Newspaper Page Text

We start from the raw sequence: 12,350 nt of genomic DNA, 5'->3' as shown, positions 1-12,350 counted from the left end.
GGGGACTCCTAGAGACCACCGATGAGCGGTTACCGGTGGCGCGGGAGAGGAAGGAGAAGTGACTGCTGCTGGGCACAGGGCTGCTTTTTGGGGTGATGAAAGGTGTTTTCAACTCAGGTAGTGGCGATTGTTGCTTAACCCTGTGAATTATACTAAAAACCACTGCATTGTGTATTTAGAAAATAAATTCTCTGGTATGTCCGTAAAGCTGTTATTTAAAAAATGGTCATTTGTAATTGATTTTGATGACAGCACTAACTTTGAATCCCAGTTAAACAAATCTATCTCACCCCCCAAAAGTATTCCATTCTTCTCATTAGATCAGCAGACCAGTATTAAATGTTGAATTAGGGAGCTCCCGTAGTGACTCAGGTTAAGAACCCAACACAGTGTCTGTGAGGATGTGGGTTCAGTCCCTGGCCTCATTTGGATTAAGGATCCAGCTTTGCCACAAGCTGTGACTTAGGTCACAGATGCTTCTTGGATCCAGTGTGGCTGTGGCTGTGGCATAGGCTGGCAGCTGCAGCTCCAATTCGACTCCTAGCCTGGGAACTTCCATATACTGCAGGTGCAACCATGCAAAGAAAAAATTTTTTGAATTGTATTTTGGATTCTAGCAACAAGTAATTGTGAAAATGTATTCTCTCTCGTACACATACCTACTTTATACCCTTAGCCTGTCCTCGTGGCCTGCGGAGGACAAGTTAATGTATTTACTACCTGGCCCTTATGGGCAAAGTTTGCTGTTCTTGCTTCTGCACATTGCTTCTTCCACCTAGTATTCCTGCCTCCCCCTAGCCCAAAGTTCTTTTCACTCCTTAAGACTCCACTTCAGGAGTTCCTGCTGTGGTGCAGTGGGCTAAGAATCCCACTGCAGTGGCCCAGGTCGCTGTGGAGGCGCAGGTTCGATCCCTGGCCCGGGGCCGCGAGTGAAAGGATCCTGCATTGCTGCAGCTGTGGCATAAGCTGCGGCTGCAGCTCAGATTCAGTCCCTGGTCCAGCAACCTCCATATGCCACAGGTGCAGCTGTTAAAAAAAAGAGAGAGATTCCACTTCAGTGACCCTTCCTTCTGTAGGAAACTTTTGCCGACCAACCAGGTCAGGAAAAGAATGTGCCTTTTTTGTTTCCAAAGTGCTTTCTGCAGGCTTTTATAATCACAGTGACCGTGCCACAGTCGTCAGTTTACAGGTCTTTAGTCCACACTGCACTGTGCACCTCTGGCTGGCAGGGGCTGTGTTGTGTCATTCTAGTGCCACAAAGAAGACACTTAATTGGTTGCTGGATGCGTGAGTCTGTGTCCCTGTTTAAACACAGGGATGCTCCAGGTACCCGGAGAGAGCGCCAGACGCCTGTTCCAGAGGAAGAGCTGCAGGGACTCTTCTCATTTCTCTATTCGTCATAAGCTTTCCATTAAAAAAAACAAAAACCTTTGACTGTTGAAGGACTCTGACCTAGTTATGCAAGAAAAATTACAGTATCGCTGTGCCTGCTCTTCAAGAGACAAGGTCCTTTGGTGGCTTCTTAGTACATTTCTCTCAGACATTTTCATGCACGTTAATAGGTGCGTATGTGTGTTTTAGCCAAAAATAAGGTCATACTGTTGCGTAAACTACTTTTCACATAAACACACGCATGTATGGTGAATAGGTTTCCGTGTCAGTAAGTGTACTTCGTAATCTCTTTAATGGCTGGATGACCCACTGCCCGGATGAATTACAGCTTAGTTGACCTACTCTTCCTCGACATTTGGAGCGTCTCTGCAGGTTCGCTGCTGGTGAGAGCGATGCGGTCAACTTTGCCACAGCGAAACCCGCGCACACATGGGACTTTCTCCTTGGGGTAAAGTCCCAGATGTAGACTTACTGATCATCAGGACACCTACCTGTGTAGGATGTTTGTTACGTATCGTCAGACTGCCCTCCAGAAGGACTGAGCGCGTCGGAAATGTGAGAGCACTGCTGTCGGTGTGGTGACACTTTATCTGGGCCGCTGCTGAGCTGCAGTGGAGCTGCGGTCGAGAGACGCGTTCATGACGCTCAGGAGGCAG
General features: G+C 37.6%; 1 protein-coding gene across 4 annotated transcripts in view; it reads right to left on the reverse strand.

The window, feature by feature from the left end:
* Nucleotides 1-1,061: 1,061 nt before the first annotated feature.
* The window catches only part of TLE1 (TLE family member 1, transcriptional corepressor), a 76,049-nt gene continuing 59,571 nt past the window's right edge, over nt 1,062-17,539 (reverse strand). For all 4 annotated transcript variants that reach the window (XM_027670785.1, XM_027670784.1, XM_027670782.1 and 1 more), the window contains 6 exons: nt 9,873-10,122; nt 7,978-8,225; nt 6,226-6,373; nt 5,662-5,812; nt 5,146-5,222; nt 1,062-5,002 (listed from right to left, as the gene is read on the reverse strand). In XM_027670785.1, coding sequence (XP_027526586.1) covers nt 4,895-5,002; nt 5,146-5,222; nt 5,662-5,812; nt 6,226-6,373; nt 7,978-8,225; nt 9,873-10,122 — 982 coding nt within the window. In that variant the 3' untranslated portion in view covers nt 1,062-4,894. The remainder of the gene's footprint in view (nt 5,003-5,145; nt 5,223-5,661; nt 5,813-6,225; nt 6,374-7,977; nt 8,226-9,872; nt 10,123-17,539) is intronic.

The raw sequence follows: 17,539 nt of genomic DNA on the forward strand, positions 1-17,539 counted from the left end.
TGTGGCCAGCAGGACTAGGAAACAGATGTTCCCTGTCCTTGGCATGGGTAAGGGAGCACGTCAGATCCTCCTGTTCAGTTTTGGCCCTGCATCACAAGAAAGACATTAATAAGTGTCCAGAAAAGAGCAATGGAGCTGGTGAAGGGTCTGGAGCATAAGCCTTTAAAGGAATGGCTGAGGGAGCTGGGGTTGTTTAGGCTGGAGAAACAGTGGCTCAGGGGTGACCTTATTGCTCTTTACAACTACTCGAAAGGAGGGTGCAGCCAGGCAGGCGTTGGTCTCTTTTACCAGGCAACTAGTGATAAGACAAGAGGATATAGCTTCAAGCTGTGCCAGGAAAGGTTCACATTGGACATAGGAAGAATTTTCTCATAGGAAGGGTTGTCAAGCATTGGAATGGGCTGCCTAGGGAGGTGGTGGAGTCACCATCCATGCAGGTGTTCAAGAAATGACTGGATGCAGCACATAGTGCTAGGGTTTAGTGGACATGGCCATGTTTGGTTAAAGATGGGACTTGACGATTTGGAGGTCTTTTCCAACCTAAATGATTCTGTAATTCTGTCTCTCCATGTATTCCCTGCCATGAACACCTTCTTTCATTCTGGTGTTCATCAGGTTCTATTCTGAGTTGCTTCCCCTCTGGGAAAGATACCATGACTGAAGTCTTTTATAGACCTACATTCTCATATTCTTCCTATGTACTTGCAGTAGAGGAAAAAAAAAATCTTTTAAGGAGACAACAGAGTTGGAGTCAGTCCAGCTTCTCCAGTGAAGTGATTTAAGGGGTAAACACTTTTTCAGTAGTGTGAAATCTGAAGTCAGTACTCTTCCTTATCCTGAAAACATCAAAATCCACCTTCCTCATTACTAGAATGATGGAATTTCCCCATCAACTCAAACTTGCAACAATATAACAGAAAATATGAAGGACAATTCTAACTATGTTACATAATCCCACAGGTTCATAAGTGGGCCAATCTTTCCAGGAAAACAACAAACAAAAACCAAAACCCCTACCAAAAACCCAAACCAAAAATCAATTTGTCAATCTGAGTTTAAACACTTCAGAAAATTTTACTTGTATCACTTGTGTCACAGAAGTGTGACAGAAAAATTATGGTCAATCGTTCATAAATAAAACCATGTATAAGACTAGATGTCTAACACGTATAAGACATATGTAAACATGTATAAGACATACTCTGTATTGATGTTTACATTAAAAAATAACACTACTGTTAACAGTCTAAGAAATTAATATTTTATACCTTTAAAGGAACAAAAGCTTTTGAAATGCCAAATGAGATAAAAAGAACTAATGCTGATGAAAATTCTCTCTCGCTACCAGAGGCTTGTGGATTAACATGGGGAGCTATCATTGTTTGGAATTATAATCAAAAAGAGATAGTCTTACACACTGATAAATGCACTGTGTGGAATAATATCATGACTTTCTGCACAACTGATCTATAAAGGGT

V "" a1* St. ft R* Avt. X P *THE BUSY CORNER X : x | Have you heard them? Special price on each for tomorrow only. "Shomiider Straps" ?March and two-step, by Egbert Van Alstyne, who wrote Navajo, Seminole, etc. Special tomorrow. ............. "Cherry" ?A very catchy intermezzo two-step. Entirely new and one of the best ever written. Special tomorrow "The Town Where S Was Born" ??Mr. Panl Dresser's best since he wrote "On the Banks of the Wabash." Special tomorrow.. "When the Mocking Birds Are Singing in the WiSdwood" -?The hit of the RAYS in "Down the Pike." A great success. Special tomorrow All the music in "Sergeant Brue" may be had here at popular prices. Third Floor?S. KANN, SONS & CO. X~X"X~:~ *4* t 4? * 4* 4s f ** <+> 4? -- 4> 4 Hfc ? * * 4> 4 -? 4? 4? 4* it W ft <f til DULIN & MARTIN CO. A Housefurntshln Department That Meets Every Demand, ^ not only carry in stock everything that wjWJL couhl be desired in the line of staple house furnishings, but also show the very newest devices pertaining to the culinary art? things which in many instances are not obtainable else where in Washington. When preparing for some special occasion of en tertaining you'll find it an excellent plan to select the kitchen and table requisites at this store. Prices are THE LOWEST consistent with BEST QUALITY. Dulln <& Martin Co., J China, Glass, Silver, Pottery, Porcelain, Etc., "r 1215 F St. and 1214=18 Q St. J r-H-T-7 -f ?X-X~>-X~X~X~X"X'*X~X~X'<"X?X~X~X~X"X-X~X-X-X"X"X~X":~:"X~X?< ? ? JULIUS GARFINKLE & CO. i V ! i u Tomorrow We Start a Clearance of Furs Embracing the Entire Balance off Stock. UR-LINED COAT S?and exquisite Neckpieces and M u ft* s, in E r m i n e, Squirrel, Chinchilla, Mink, etc. Every Fur we offer can be depended on to be of absolutely unimpeachable quality. We stand back of each sale w i t h an unqualified guarantee. i y. I i i t 1 9 v 1226 F Street. :-:?x?:-:?x-:?:":-?:?X">x-X"X~x-x~xk?:?x-x~x^-x-x?<"X"X"X-x~X"^x ?:-x-x->x-x*x-<kk?x-*-:?x-vvxk*%-v*vx-v****** *X"X"X?X"> 1 M PMILIPv5"BORN 6yCQ. 1 * 6'0Ele&enthStbetffyG | | | | Y ? V \ ?f I Clearance off Coats. With six weeks of cold winter ahead we present ^this oppor tunity to buy desirable winter coats at less than half price. "Philipsborn models" are so far in advance of the ordinary run that you can pack these coats away with the assurance that the styles will be all right for next season. .50 .00 for Tailored Jackets of broadcloth and covert, and Long Coats of covert and tweed, formerlv selling: to $18.50. for Tailored 52-inch Long Coats, tight fitting, of broadcloth and covert; regular price, $18. for Coats, including a few lined with squirrel, rep resenting nine-tenths of our entire stock formerly selling at $22, $25, $30 and $35. Long garments in fitted, semi-fitted and loose styles, of finest broad cloth, covert, homespun and tweed mixtures. for the Raincoats formerly selling to $18.50; $14.75 for those formerly $22, $25 and $30. mmwwwmw , Jt, jtx "" i ? ? Big Reduction in Government Printing. EXPECT ENORMOUS SAVING Will Probably Result in a Reduction of the Force. RICHMOND'S NEXT POSTMASTER R. E. Cabell Will Probably Be Ap pointed?Dancy Likely to Stay as Recorder of Deeds. "While the joint printing committee of Congress has not proposed a single line of legislation at the present session, the agi tation for a reduction of government print ing already has resulted in a prospective saving of a million dollars a year." Charles B. Landis of Indiana, chairman of the House committee on printing, made this statement after a conference with the President today. Representative Land-s says the committee Is continuing its inves tigation into the wastefulness of govern ment printing. The Keep commission's in quiry has resulted in the issuance of orders by the President which have resulted in an enormous saving to the government. "Boards have been appointed in every de partment of the government," said Mr. Landis, "to supervise the public printing. The boards are composed of practical men, who see to it not only that duplications of printing are not made, but that reports from the departments are condensed into a reasonable space. Seme ite*ms of printing have been cut off entirely. For instance, the specifications 'heretofore furnished by the patent office, consisting of thirty-six large volumes each year, have been discon tinued. They have been furnished in the past to the courts all over the United States, but inquiry shows they have not been util ized. Whenever a suit involving a patent is instituted the clerks of the courts have ap plied to the patent office for a. certified copy of the specifications. The copies are sup plied at a nominal cost. The court officials never pay the slightest atention to the spe-> ideations heretofore filed with them so they are practically useless. The elimination of these specifications alone saves to the gov- i ernment $61,000 a year. On the whole I think we shall have no difficulty in saving a million dollars a year." "The reduction of printing will result in a reduction of the force in the several print ing offices?" was suggested to Mr. Landis. Quite naturally," he replied. "Already some people have been furloughed from the go\ ernment printing office and others prob ably will be. Such a cut In public printing as is necessary could have no other result It has 'been determined that extravagance in this branch of the government service, as 4n other branches, shall cease, and forces which are unnecessary to do the work must oe curtailed. Richmond's Next Postmaster. President Roosevelt has practically de cided to nominate R. E. Cabell as post master at Richmond, to succeed Post master Knight. This tentative decision of the President was reached after the presen tation of Mr. Cabell by Representative Slemp a few days ago. Mr. Slemp has recommended Cabell's selection, and he will be nominated unless mighty good reasons to the contrary are shown. The term of Postmaster Knight does not expire for a number of weeks. Mr. Cabell was the re publican elector of the Richmond district in the last presidential election, and stands high. The nomination of A. M. Stimson as postmaster at Hot Springs will probably be made in a day or two. Stimson iias been postmaster at Hot Springs for four years, and is not a democrat, as has been stated. M. E. Ingalis, president of the Big Four road, and interested in the Ches apeake and Ohio road, wishes the reap pointment of Stimson, who was related to some branch of the Ingalis family. Mr Ingalis himself is a prominent democrat, but the politics of Mr. Stimson were never referred to as democratic until recently. Dancy Will Probably Stay On. Senator Warner and Representatives Bar tholdt and Fulkerson of Missouri, acting for the republicans of the Missouri dele gation, called on the President today to put before him the name of J. Milton Turner, colored, of Missouri, as a fit man for recorder of deeds of the District of Columbia. Turner is a well-known and prominent negro leader of Missouri. The President did not give the Missouri people I any enoouragement, and indicated that J. ' C. Dancy. the present recorder, will be per mitted to remain where he is for another term. Dancy has held the office about four I years. Senator .Pettus Makes Confession. Senator Pettus of Alabama confessed to day at the White House that he will easily take rank in the class of poorest men in the Senate, there having been some gossip as to the poorest man there. The venerable Ala bama senator, eighty-four years old, called on the President. "I agree with William Wirt, who was At torney General of the United States, that industrious lawyers work harder, live better and die poorer than any other class of peo ple." Senator Pettus doesn't believe in leaving money behind him, and thinks that it encourages laziness. "I have grandsons and great-grandsons, and still another gen eration coming on," said the senator. "I do not want to leave them so that they will not have to work, for these men with mil lions do not have to labor and consequently they do not work." "Is it true, senator, as quoted in the news papers, that you said if you had life to live over again you would get out in the middle of a big farm and stay there?" some one asked. "Well. I don't remember saying that, but I certainly have thought it a number of times," was the response. Senators Foster and McEnery presented some friends, and among the other southern visitors were ex-Secretary Hilary A Her bert and Representative Wiley of Alabama They wanted to make some inquiries about a probable appointment in the state Senator Fulton told tKe President that the republicans of Portland would like to have him go there to attend a banquet on Lin coln's birthday. While the President could not accept the invitation, he appreciated its presentation. OYSTER BOAT VICTIM. Shanghai Story Told by Man Held Prisoner Three Months. Henry M- Lowe returned to his home In Trenton. N*. J., yesterday, after an absence of several months, declaring he had been shanghaied from Philadelphia and held a prisoner on an oyster boat In Chesapeako t>aj\ The young man is in a critical condttlon from exposure, and he says it was only because the captain of the oyster boat feared he would die that he was released. Lowe was looking for work In Philadel phia last October. A stranger, he says, of fered him a position as assistant cook on a fruit boat. He was sent to Baltimore and there was taken aboard a large oyrter boat. From that tiro* until his release a few days ago Lowe Bays he was kept a pris oner and compelled to do the hardest and most mental labor on the boat. He was frequently beaten and ordered to remain on duty all night to help in the stealing of oysters from other boats. The Baltimore police have been asked to take action. Proposed to Rate* Perr$<*.Flagship. A bill Introduced In the House by Repre sentative Bates of Pennsylvania appro priates $20,000 for the purpose of digging ou and raising the hull of Commodore Pa., for free sxhibltloa purposes. FIGURES MADE PUBLIC DIRECTOR NORTH'S REPORT OH UNGINNED COTTON. Southern Members of the House Ex press Much Dissatisfaction With the Statistics Submitted. Speaker Cannon today made public the census bureau figures on unginned cotton immediately after the House was called to order. The total amount of unginned cot ton shown by the report Is 250,884 bales, with 1,613 ginneries vnlieard from. This publication was in accordance with the Sims resolution passed by the House re quiring Director North of the census bu reau to furnish to Congress all data on unginned cotton of the crop of 1905 col lected before January 1(5. An effort was made to have Speaker Can non order the report read in the House, but he flatiy refused to do this, saying the document must pass through ordinary channels, and announced that he thought the figures were misinformation, rather than information; that they, were based on partial returns andv of little value. The Speaker's Ruling. The report had not arrived at the House when the Speaker rapped for order. In response to inquiries from the Department of Commerce and Labor as to how the re port should be handled he replied that he would turn it over to the journal clerk and have it made public through tho public document room in case It arrived before the House went into committee of the whole. Otherwise, he said. It must wait until the House came out of a committee of the whole, as he did not purpose deviating in the least from the ordinary procedure for the purpose of publishing figures of inter est chiefly to speculators. Officials of the Department of Commerce and^I^abor hurried the report to the Capitol, as they did not wish to be responsible for (relay, and it arrived in time to be placed in the Speaker's charge before the House took up the day s work. Under orders from the Speaker a clerk in the public document room read the figures for a large group of members of the House and newspaper men, who were eagerly awaiting the totals in the report. Southern members expressed much dissat isfaction with the figures, and said they were far from the truth. Members from the northern cotton mill districts were equally harsh in their criticism of the totals, and declared the ginneries unheard from might make a radical difference in the figures. Many Ginneries Not Included. The re?port shows the total number of ac tive ginneries in the United States to be 23.918. Of this number 12.IH1 have reported all cotton ginned prior to January 16, 1900. The number of glnners who failed to make an estimate was 1.043, and the glnners who made an estimate numbered 14,304. The report shows running bales, exclud ing lintersand counting round as half bales. I The report by states is as follows: Alabama, 11.345; Arkansas, 20.333; Florida, 3,050: I Georgia. 17,373; Indian Territory, 14,113; ! Louisiana. 15,399; Mississippi, 43.281; Mis souri, 1,785; North Carolina, 9.0S3; 'okla- j homa. 12,068; South Carolina, 9,760- Ten- ' ^TeXaS' T-'7^; Vlitfnlk. 390; REPORTS DENIED. State Department Advised That N^ Colombian Insurrection is Planned. Emphatic denial of the reports from Pan ama that several Colombian generals were planning a revolution against the Colom bian government is made by Senor Don Diego Mendoza, the Colombian minister at Washington. The minister said; "The cable news from Panama that a revolution has started in Antloquoia against General Reyes, headed by Gen* Gonzales Valencia and Ospina, Is without foundation. General Gonzales Valencia in an official document lately published says, in part: 'I love peace as the best blessing; free and no duty of a public character to perform. I work day and night to increase my com mercial credit and to look after the educa tion of my family, these two alms being the sole ambitions I have now.' As for Gen. Ospina, his patriotism is well known. He is not an adventurer." The Asphalt Company's Claim. Secretary Hoot has completed his reading of the report of Judge Calhoun, the special commissioner who was sent to Venezuela to Investigate the claim of the New York and Bermudez Asphalt Company against \ er.ezuela and other claims of Americans against that country. The Secretary will instruct Mr. Russell. United States minis ter at Caracas, to renew his efforts to ob tain a satisfactory settlement of the as phalt claim. That claim will be presented to the Venezuelan government In a modi lied form as a result of the recommenda tions made by Judge Calhoun. In so far as the claim is found to be Just Mr. Russell will be Instructed to press for Its settle ment. Secretary Taft Will Make No Bargain There will be no compromise Involving an increase of the tariff rates on Philippine I sugar and tobacco imports over the 25 per ! cent rate proposed in the pending bill if Secretary Taft's will prevails. He spurns with indignation the suggestion that in or der to secure votes for the Hepburn railroad j rate iblli, now pending in Congress, the ad ministration is wllHng to permit the PM1 ! ipplne sugar and tobacco Imports Into the United States to be taxed 50 per cent of the Dingley tariff rates. The Secretary would see the Philippine bill defeated on a party to any such compromise. A Civil Retirement Plan. Representative Brownlow of Tennessee has Introduced a bill In the House to pre vent superannuation in the civil service and to create a retirement fund for government employes, by withholding each month 3 per cent of their salaries and 25 per cent of all increased salaries, for three months after the promotion is made. OVER SEA HABIT DIPFIiHEXCE ON THIS SIDE THE WATEH. The persistent effect upon the heart of mffplns in coffee cannot but result In the gravest condi tions, in time. Each attack of the drug (and that means each cup of coffee) weakens the organ a little more, and the end la almost a matter of mathematical demonstration. A lady writes from a western ?tate: ? ' I am of German descent and it was natural that I should learn at a very early age to drink coffee Until I was twenty-three years old I drank scarcely anything else at my meals. "A few years ago 1 began to be affected- by a steadily Increasing nervousness, which eventually developed Into a distressing heart trouble that made me very weak and miserable. Theji. some three year* ago, was added asthma in its worst form. My sufferings from these things can be bet ter imagined than described. 'During all this time my husband realised mora fully than I did that coffee was injurious to me and made every effort to make me atop. "Finally, it was decided a few months ago to quit the use of coffee absolntely and to adopt Postnm Food Coffee as our hot table drink I but little Idea that it would help me, bat con sented to try It to please my husband. 1 prepared It very carefuUy, exactly according to directions and was delighted with it* delicious flavor and re; freshing qualities. "Just so soon as the poison from* the coffee had time to get out of my system the nutritive prop erties of the Poatom began to build me up and I am now fully recovered from all my nervousness heart trouble and asthma. I gladly acknowledge that bow, for the first time 1b years, I enjoy per fect health, and that I owe It all to Postuta. Name given by Poatum Co.. Battle Creek. Mich" There's a reason. Read the little book "Th? Bead to Welhrflla," in pigs. Poatum Food Coffee contains M 4n*( at to A. f New York?WASHINGTON?Paris. Store will close at 5130 p. m. until further notice. The February Furniture Sale Will be continued throughout the month, or as long as the goods hold out. Our preparations were made on a very broad scale, and with the several carloads oi furniture already here, there will be additional shipments from day to day, which will be immediately passed into stock. Every piece, from the smallest stool to the massive parlor or bed room suites is the product of leading manufacturers, and is strictly up to the high standard of excellence set and maintained by them. Included also are many high-class pieces from our regular stock, every one of which is an exeep tional value and has never before been offered at present price. We will prepay all freight charges on furniture amounting to a hundred dollars and over within a radius of one hundred miles. Sixth and SereDth floors, G st. fe CMIbtew 'OjLAQUR attention is directed tlhis week to recent arrivals in Boys', Girls' and V Masses' mew Spring Clothing. Also to several lots of Winter Clothing which we are offering at very decisive price reductions. Girls' New Clothing. E are daily receiving additions to our stock of Spring Ready-to-wear Garments, for girls and misses, and call special attention to a line of misses' New Spriog SnaSts which will be shown tomorrow, Saturday. A splendid assortment of light cloths, in a jaunty, box-jacket style, and a most excellent value. $115.00 each for all sizes. We shall also place on sale tomorrow the first arrivals in Girls' New Wasti Dresses. They present a very attractive assortment of popular-priced Percales and Lawns, in neat, girlish effects. We have also just received, in connection with the above, a lot of our now famous Percale Dresses at $1.45 each. The assortment of patterns is better and there is a greater variety of styles than ever before. We offer these as the very best value ob tainable at the price. Girls' Winter Coats At Special Redactions. O close out the remainder of our stock of Winter Coats, we have made some very decisive reductions in price. They are all this season's goods, and highly desirable. Girls' Winter Coats, of dark blue Girls' Winter Coats, of plain and cheviots and novelty cloths, in both mixed materials. sizes 6 g IO I2 box and full-length stvles; sizes 6, 8, 10 and 12 years. " and *4 years $7.50 each. $110.00 each. Were $112.50 and $115.00. Were $15.00 and $118.50. Girls' Small Furs Reduced. E are offering some very exceptional valu^ in Girls' and Misses' Small Neck Pieces, in dark and light ef fects, consisting of Throws, Ties, Scarfs and Collars? a splendid assortment of smart styles, all of this sea son's production. $5.00, $7.50 and $10.00 for choice. Prices Were a Third to a Half More. Third floor, G st. Boys' Clothing Reduced. STH the new spring shipments coming in, room must be gradually made for their proper display?hence the decisive price= reductions on all our lines of boys' winter wear. Some are reduced a half, some not so much, every article is an unusual value. A few price hints: Young Men's Suits; sizes 15 to 20, or 31 to 36-inch ohest measure. $7.50. Were $12.50 and $13.50. Boys' All-wool Suits; stiles; all sizee. double- breasted $3-75- Were $4.50 and $5.00. Boys' Negligee Shirts; all sizes. 75c. Were $1.00 and $1.25. Boys' All-wool Suits, of navy blue serges and cheviots, with lined pants; silk sewed and all seams taped; all sizes. $5.00 each. Value $6.00. Boys' Bloomer Pants, in fancy mixtures; all sizes. $1.50 pair. Were $2.25. Boys' and Girls' Scotch Tarns. 25c. each. Were 50c. 50c. each. Were $1.00. Boys' and Yourng Men's Overcoats At Reduced Prices. E offer eyery Overcoat remaining in stock at a reduced price, thus affording an excellent opportunity to purchase high-grade coats at a decided saving and at a time when they are most needed. Included are Overcoats for boys and young men, in the popular "Tourist" style, with belted backs and strapped sleeves; cut long and full; all sizes represented. Young Men's. $13.50 each. Were $20.00. $12.50 each. Were $18.50. $10.00 each. Were $15.00. Boys'. $8.75 each. Were $15.00. $7.50 each. Were $12.50. $5.00 each. Were $8.75. $3 /5 each. Were $5 and $6. Boys' New Spring Blouses. E are pleased to announce the arrival of new Spring 1906 Blouses, in the popular "K. & E." brand, of fine madras and gingham; a large assortment of neat and effective patterns, and in all sizes. 50c., 75c. and $1.00 each. Third floor. Teuth St. The Pure Food Department Is always interesting. The freshness and goodness of the entire stock appeal to discriminating folks whose demand is for the best at reason able prices. Walter Baker's Cocoa, cat) 17c. Walter B?kf-r'? Chocolate, cake 15c. Choice Large Smyrna Layer Klgs, moist ami tender, selected frolt. lb 16c. Fancy Fard Dates, lb 12c. Fancy Ftga, stuffed with cherries and nuts, sanitary (air-tight) glass Jaia, each 30c. Franklin Mills Co.'s "WheaUet," fresh, new stock, pekx lie. Farwell & Rhine*' Olnten Flour, 10 lbs 75c. Far well & It bine*' Gluten Grits, pekg 15c. Fifth Boor, Tenth IL Elton's "Tteutoo" Crackers, lb 13c. "Pure" Cream Tartar Baking Powder, lb 80c. Choice "Colonial" Bams, special pickle, lb.. 18c. "Colonial" Extract Vanilla, highly concen trated and economical, bottle 23c. Durkce's and "Premier" Corn Starch, Farina, Sago, Tapioca aw) Barley, pekg 8c. "Plymouth Rock." Knox's. Cox's and Chal mer's Gelatine, pekg 10c. W. * L. "Select" Coffee, dellclously aro matic and fragrant, lb. tin 32c. Chase & Sanborn's "Seal" Braad Coffee, lb.. 35c. Clearance Sale of Little Children's Coats. All Little Children's Colored Cloth and Velvet Coats, in Infants' Department, including the import* ed ones?and most of them are very rich and handsome?have been marked down and are offered as follows: Children's Cloth Coats, made I?x style, with turn-ever collitr ami cuff*; double-breasted, with two rove of buttons. $6.50 cach. Were $8.50 and $8.75. Children's Cheviot Costs, double breasted style, with box back: some trimmed with velvet, others with stitched Iwndtf. $10.00 each. Were $12.00 and $15.00 Children's Costs of velvet and broadcloth, trim* nied with stitched band*; lace or fur collar nu4 caffs; very handsome effects $10.00 each. Were $15.00 and $20.00 Third floor, Eleventh st. Children's Correct Shoes. Beginning with the baby, all our thought, study and experience in this direction are bent upon fitting the natural foot, following its growth with just the proper size, the proper shape, the proper pres sure; thereby not only insuring present comfort, but future satis* faction in the possession of well formed feet, free from all the ills that would otherwise follow. Several interesting items follow: Children's and Misses' Shoes Tor school wear: the best that can t>e produced at tlie price. Made of solid leather through out, with patent tip or kid tip; lace an<* button; spring heel. $r.oo $'-35 Sixes 11 to t. Pair $r-5? Girls' Shoes for dress wear; made of kidskin and box calf, with -welt sole and spring heel. Sixes 8 to 8. Pair Sixes 8*4 to 10H. Pair. Sixes 6 to 8. Pair Six?* 8',* to 10H. Pair. $1-5? $2.00 $2.50 Sizes 11 to 2. Pair Misses' and Children's White Bnckskln l/sos Shoes, with Goodyear welt soles; sixes e, tshi to 1(H*. Pair vJ-3^ Sixes 11 to 2 Pair $4-?? Third floor. Tenth at. Special Sale of Women's Kid Gloves. A small lot of Women's Real Kid Pique Gloves,.the sample line of a prominent manufacturer, in white with black stitching, all black, buff, brown and tan. Strict ly perfect goods, at a very special price. $1.00 a pair. Values $1.50 and $1.75. Main floor, G st. Women's Muslin Undergarments. The following items represent the fullest possible values at the several prices. 'I hey are well made and neatly trimmed, and the materials alone would cost you as much as asked for the completed garment. Included are gowns, drawers, petticoats and corset cov ers. Muslin snd Cambric Gowns, tucked yokes, -/-M* Ve and high necks ^ * Mu-alln. Csmbri<* and Nainsook Drawers, va riously trimmed with hemstitched and lsee- rr^v trimmed ruffle* Kalnsooft Corset Covers, full fronts, elabo rately trimmed with late, beading and rr\r ribbon ^ Muslin end Cambric Petticoats, trimmed with hemstitched tucked ruffles / Nainsook Gowns, round neck, short sleeve#, tucked baud around neck and sleeves run -rrn with ribbon / 3 * Csmbric and Muslin Petticoats; some trimmed with wide ruffles of hemstitched tucks; some with lace and others with ruffle of deep em- >T broidery (lambrlc. Muslin snd Nainsook Gowns, high, low aud Ve necks, variously trimmed with Cr-nn embroidery, ribbon and lace.. "P * Third floor, Eleventh st. Correct Corsets. We give earnest attention to this part of our business, and present at all times a stock that is second to none. Experienced women will tell you the corset best suited to your figure. The following items are well tried domestic makes that need no recommendation: P. N. Corset*, straight front, dtp hip. aj, elastics attached ipi.w J. B. Ooraets, straight front, dip hip, djr rn elastics attached J. B. Girdle Ooraeta, batiste, straight ^ front, dtp hip V R. ? O. Corsets, straight front, dip hip, *t elastics attacked *1-JU O. B. Corsets, straight front, dip hip.. ?2.00 P. D. Corsets, straight front, dip hip.. $3'75 latest Style Bustles. Each.... 25c- to 75c. Thiul floor. Kirrsoth st Woodward & Lothrop.